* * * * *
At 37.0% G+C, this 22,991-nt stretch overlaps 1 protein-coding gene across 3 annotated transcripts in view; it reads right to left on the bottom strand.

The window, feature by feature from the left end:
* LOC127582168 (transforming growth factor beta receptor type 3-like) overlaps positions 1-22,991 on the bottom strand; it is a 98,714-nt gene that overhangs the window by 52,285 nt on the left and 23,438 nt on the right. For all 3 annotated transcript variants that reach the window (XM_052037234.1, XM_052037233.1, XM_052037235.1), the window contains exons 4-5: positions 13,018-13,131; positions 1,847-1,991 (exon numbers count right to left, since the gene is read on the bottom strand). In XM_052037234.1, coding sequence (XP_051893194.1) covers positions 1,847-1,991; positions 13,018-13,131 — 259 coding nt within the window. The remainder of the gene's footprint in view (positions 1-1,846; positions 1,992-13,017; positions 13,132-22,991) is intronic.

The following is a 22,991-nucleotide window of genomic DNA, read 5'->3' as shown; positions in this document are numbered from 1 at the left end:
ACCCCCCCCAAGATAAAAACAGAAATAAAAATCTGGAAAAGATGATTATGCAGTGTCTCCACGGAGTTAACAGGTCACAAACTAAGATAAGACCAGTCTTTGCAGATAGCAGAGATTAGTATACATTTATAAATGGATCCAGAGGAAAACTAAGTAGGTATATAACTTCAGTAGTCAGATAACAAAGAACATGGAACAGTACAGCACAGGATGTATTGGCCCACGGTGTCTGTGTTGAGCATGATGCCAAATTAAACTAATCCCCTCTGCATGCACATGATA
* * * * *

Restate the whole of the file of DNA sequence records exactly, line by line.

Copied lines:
At 37.0% G+C, this 22,991-nt stretch overlaps 1 protein-coding gene across 3 annotated transcripts in view; it reads right to left on the bottom strand.

The window, feature by feature from the left end:
* LOC127582168 (transforming growth factor beta receptor type 3-like) overlaps positions 1-22,991 on the bottom strand; it is a 98,714-nt gene that overhangs the window by 52,285 nt on the left and 23,438 nt on the right. For all 3 annotated transcript variants that reach the window (XM_052037234.1, XM_052037233.1, XM_052037235.1), the window contains exons 4-5: positions 13,018-13,131; positions 1,847-1,991 (exon numbers count right to left, since the gene is read on the bottom strand). In XM_052037234.1, coding sequence (XP_051893194.1) covers positions 1,847-1,991; positions 13,018-13,131 — 259 coding nt within the window. The remainder of the gene's footprint in view (positions 1-1,846; positions 1,992-13,017; positions 13,132-22,991) is intronic.

The following is a 22,991-nucleotide window of genomic DNA, read 5'->3' as shown; positions in this document are numbered from 1 at the left end:
ACCCCCCCCAAGATAAAAACAGAAATAAAAATCTGGAAAAGATGATTATGCAGTGTCTCCACGGAGTTAACAGGTCACAAACTAAGATAAGACCAGTCTTTGCAGATAGCAGAGATTAGTATACATTTATAAATGGATCCAGAGGAAAACTAAGTAGGTATATAACTTCAGTAGTCAGATAACAAAGAACATGGAACAGTACAGCACAGGATGTATTGGCCCACGGTGTCTGTGTTGAGCATGATGCCAAATTAAACTAATCCCCTCTGCATGCACATGATA